How Jack and Jill climb the hill ev­ery day for vul­ner­a­ble fam­i­lies

The new chief ex­ec­u­tive of Jack and Jill on how its nurses both sup­port and speak out for vul­ner­a­ble fam­i­lies

The Irish Times - Tuesday - Health - - Front Page - Sheila Way­man

The lit­tle girl with an in­cur­able neu­ro­log­i­cal con­di­tion had be­come too big for her cot at home and she was en­ti­tled to an elec­tric care bed from the health ser­vice. But her par­ents were told that age, not size, de­ter­mined when she could have that big­ger bed.

Logic-de­fy­ing bu­reau­cracy can be the last straw for car­ers when they have to deal with all the other chal­lenges that look­ing af­ter a child with com­plex med­i­cal needs en­tails. In this case, two days af­ter a li­ai­son nurse from the Jack and Jill Chil­dren’s Foun­da­tion in­ter­vened on the fam­ily’s be­half, the bed ar­rived.

“I think that is a big prob­lem with the health­care sys­tem – we try to get peo­ple to fit into boxes,” says Carmel Doyle (51), who has just been ap­pointed (from Jan­uary 1st) as the new chief ex­ec­u­tive of Jack and Jill. “You have to go and talk to this per­son and that per­son, and a big part of what our nurses end up do­ing is li­ais­ing with the HSE on be­half of par­ents and show­ing them the way through and to fill the forms and how to tick the boxes.”

It should be the other way around; the health sys­tem should be look­ing to see how it can tick the fam­i­lies’ in­di­vid­ual boxes. “It should be child and fam­ily cen­tred, the way Jack and Jill is. That means the money should fol­low the pa­tient,” she says.

While most peo­ple would prob­a­bly recog­nise the name Jack and Jill, and know it works with chil­dren, that is of­ten as far as the un­der­stand­ing goes. What it does is pro­vide home nurs­ing care and respite, cur­rently to al­most 350 fam­i­lies spread through all 26 coun­ties, who have a child with neu­ro­log­i­cal and phys­i­cal de­vel­op­ment de­lay.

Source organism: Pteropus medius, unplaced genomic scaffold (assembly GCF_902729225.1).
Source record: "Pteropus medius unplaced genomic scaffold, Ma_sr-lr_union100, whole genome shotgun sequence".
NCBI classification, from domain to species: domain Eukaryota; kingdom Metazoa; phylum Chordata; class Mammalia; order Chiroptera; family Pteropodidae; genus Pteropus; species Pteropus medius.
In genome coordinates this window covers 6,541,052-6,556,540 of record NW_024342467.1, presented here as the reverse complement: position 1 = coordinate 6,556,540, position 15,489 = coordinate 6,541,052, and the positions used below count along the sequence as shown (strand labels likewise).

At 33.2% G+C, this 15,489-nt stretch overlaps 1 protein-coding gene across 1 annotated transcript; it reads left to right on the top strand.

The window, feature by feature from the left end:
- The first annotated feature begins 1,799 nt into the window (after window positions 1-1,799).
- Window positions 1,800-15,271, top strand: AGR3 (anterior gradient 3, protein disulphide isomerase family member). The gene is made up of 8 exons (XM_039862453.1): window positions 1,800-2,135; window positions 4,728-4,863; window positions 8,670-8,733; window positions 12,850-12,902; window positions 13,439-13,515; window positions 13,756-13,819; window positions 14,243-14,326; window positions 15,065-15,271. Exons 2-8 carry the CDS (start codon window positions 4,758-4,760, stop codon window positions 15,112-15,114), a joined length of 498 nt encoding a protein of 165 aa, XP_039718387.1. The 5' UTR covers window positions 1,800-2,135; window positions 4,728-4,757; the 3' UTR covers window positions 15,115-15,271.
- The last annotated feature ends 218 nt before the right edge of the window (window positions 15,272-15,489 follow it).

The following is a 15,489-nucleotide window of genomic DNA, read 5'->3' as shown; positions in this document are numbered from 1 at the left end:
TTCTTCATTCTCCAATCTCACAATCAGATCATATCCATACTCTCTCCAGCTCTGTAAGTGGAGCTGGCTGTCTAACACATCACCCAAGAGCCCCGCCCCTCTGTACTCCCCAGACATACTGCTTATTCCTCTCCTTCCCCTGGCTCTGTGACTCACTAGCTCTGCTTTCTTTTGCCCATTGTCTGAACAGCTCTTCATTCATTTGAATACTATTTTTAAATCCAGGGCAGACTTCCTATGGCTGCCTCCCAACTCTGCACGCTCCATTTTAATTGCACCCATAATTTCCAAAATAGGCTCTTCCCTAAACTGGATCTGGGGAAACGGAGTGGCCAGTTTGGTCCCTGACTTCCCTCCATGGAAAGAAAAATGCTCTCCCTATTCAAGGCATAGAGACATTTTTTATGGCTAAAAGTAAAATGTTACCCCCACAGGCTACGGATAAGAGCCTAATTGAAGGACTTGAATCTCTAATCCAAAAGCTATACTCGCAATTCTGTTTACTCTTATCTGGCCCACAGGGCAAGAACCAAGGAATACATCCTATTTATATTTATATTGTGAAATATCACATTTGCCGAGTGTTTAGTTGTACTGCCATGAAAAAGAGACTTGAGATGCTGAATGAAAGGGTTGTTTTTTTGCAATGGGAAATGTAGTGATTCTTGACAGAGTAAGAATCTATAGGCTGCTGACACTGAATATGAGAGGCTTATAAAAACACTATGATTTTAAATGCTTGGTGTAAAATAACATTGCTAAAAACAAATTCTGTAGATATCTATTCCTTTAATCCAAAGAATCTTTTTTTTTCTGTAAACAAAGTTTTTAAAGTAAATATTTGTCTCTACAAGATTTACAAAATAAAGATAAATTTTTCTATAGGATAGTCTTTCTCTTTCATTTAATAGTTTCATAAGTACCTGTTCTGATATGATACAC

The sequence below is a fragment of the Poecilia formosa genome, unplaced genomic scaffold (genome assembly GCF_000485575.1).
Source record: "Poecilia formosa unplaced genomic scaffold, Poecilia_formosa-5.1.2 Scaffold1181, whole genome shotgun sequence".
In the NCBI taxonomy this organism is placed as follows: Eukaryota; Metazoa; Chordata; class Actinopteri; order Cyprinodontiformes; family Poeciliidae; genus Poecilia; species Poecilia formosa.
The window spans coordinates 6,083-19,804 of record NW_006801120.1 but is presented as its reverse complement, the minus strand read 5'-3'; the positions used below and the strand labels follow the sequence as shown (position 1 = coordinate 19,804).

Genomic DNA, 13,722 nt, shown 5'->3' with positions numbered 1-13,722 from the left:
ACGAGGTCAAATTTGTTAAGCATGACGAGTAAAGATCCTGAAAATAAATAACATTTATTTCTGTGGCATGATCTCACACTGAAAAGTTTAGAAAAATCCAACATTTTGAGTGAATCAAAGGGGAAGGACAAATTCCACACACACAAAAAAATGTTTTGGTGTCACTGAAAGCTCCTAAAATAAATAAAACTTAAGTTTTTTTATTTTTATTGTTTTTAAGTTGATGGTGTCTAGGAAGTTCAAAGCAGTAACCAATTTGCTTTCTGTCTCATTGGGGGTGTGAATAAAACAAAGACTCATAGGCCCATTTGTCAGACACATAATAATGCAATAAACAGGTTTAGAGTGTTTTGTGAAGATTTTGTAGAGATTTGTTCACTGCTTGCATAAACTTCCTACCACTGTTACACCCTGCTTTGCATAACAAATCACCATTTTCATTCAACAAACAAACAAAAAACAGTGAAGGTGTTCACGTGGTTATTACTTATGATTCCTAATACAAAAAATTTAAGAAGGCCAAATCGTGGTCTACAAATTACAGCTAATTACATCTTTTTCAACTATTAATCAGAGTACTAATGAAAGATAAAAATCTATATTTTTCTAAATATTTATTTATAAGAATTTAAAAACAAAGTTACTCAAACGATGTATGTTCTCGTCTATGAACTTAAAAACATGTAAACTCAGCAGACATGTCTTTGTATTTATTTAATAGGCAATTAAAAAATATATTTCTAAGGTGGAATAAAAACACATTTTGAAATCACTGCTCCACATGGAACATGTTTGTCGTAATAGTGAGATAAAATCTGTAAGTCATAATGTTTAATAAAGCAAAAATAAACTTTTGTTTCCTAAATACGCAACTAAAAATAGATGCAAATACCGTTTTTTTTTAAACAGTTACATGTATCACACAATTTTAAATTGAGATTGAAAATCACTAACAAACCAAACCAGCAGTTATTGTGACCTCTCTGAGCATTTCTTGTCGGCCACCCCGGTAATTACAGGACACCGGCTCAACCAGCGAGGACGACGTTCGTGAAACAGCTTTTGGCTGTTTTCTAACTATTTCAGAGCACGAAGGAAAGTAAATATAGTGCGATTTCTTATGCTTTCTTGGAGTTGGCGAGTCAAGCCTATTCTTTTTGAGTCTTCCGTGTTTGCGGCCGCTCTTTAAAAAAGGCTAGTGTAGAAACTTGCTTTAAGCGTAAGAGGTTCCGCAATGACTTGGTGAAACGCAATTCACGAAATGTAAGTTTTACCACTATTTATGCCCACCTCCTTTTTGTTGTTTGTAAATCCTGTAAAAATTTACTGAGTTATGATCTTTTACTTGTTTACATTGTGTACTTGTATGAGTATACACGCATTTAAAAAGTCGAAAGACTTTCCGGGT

“These chil­dren have to be tube fed; they are oxy­gen de­pen­dent; they have seizures,” Doyle ex­plains. “They may never walk or they may never talk; they have syn­dromes, they have ill­nesses that are on­go­ing, or that may never be di­ag­nosed.” Some will be just listed as global de­vel­op­men­tal de­lay.

The or­gan­i­sa­tion works with chil­dren from birth to five and also pro­vides end-of-life care for chil­dren with any con­di­tion, in­clud­ing can­cer, up to the age of five. For or­di­nary fam­i­lies hav­ing to cope with ex­tra­or­di­nary cir­cum­stances, the 13 li­ai­son nurses are there not only to help them nav­i­gate the sys­tem but also as a rock of sup­port for the whole house­hold.

Jack and Jill funds fam­i­lies di­rectly to pay for, typ­i­cally, 64 to 80 hours a month of home nurs­ing care. They call it the “gift of time” – time for par­ents to get out of the house, to spend time with other chil­dren, to catch up on chores, to take a breather.

Hav­ing founded her own PR com­pany, Gem­ini Con­sult­ing, more than 15 years ago, Doyle’s back­ground is show­ing as she lugs a gi­ant model of a clock into Dublin’s Sandy­mount Ho­tel for this in­ter­view and photo shoot. The prop is used as a vis­ual re­minder of how ev­ery ¤16 do­nated to the or­gan­i­sa­tion buys one hour of nurs­ing care for a fam­ily.

Only those who have been plunged into the world of 24/7 home care can re­ally un­der­stand the un­re­lent­ing, emo­tion­ally-drain­ing na­ture of look­ing af­ter a child in this sit­u­a­tion. All that has to be jug­gled with, usu­ally, one par­ent go­ing out to work to pay the bills and both of them try­ing to main­tain a sem­blance of nor­mal fam­ily life for any other chil­dren.

“With all the sup­port in the world, the par­ents are the pri­mary car­ers and the peo­ple who do most of the mind­ing,” Doyle points out.


Know­ing how badly these car­ers need breaks, Jack and Jill con­tin­ues to chal­lenge an­other piece of bu­reau­cracy, which, the char­ity ar­gues, is mak­ing fam­i­lies “vir­tual pris­on­ers in their own homes”. That is the HSE’s “in loco par­en­tis” re­quire­ment for pae­di­atric home­care. If both par­ents are go­ing to be out of the house while a nurse is there, they must nom­i­nate an­other adult to act “in loco par­en­tis”.